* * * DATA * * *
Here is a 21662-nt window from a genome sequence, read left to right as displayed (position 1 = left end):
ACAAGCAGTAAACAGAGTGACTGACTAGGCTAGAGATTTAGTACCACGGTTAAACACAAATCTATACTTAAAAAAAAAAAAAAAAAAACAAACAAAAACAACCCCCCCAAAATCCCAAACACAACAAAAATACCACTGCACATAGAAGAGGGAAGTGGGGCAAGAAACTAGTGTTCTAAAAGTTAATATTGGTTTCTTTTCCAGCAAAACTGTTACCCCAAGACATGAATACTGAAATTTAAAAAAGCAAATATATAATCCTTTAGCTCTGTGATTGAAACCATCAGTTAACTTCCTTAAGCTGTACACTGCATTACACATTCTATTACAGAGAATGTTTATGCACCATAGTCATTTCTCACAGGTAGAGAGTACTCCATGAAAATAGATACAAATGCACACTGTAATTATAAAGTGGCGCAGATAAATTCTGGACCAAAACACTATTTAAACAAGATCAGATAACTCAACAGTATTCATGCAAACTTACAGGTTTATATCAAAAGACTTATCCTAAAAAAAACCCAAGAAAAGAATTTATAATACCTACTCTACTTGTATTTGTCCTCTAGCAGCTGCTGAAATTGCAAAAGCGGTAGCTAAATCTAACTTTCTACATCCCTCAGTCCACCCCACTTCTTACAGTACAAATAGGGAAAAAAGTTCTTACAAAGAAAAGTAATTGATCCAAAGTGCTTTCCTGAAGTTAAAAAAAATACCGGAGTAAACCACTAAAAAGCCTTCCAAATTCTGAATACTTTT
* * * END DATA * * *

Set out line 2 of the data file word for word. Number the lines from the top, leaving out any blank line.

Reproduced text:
ACAAGCAGTAAACAGAGTGACTGACTAGGCTAGAGATTTAGTACCACGGTTAAACACAAATCTATACTTAAAAAAAAAAAAAAAAAAACAAACAAAAACAACCCCCCCAAAATCCCAAACACAACAAAAATACCACTGCACATAGAAGAGGGAAGTGGGGCAAGAAACTAGTGTTCTAAAAGTTAATATTGGTTTCTTTTCCAGCAAAACTGTTACCCCAAGACATGAATACTGAAATTTAAAAAAGCAAATATATAATCCTTTAGCTCTGTGATTGAAACCATCAGTTAACTTCCTTAAGCTGTACACTGCATTACACATTCTATTACAGAGAATGTTTATGCACCATAGTCATTTCTCACAGGTAGAGAGTACTCCATGAAAATAGATACAAATGCACACTGTAATTATAAAGTGGCGCAGATAAATTCTGGACCAAAACACTATTTAAACAAGATCAGATAACTCAACAGTATTCATGCAAACTTACAGGTTTATATCAAAAGACTTATCCTAAAAAAAACCCAAGAAAAGAATTTATAATACCTACTCTACTTGTATTTGTCCTCTAGCAGCTGCTGAAATTGCAAAAGCGGTAGCTAAATCTAACTTTCTACATCCCTCAGTCCACCCCACTTCTTACAGTACAAATAGGGAAAAAAGTTCTTACAAAGAAAAGTAATTGATCCAAAGTGCTTTCCTGAAGTTAAAAAAAATACCGGAGTAAACCACTAAAAAGCCTTCCAAATTCTGAATACTTTT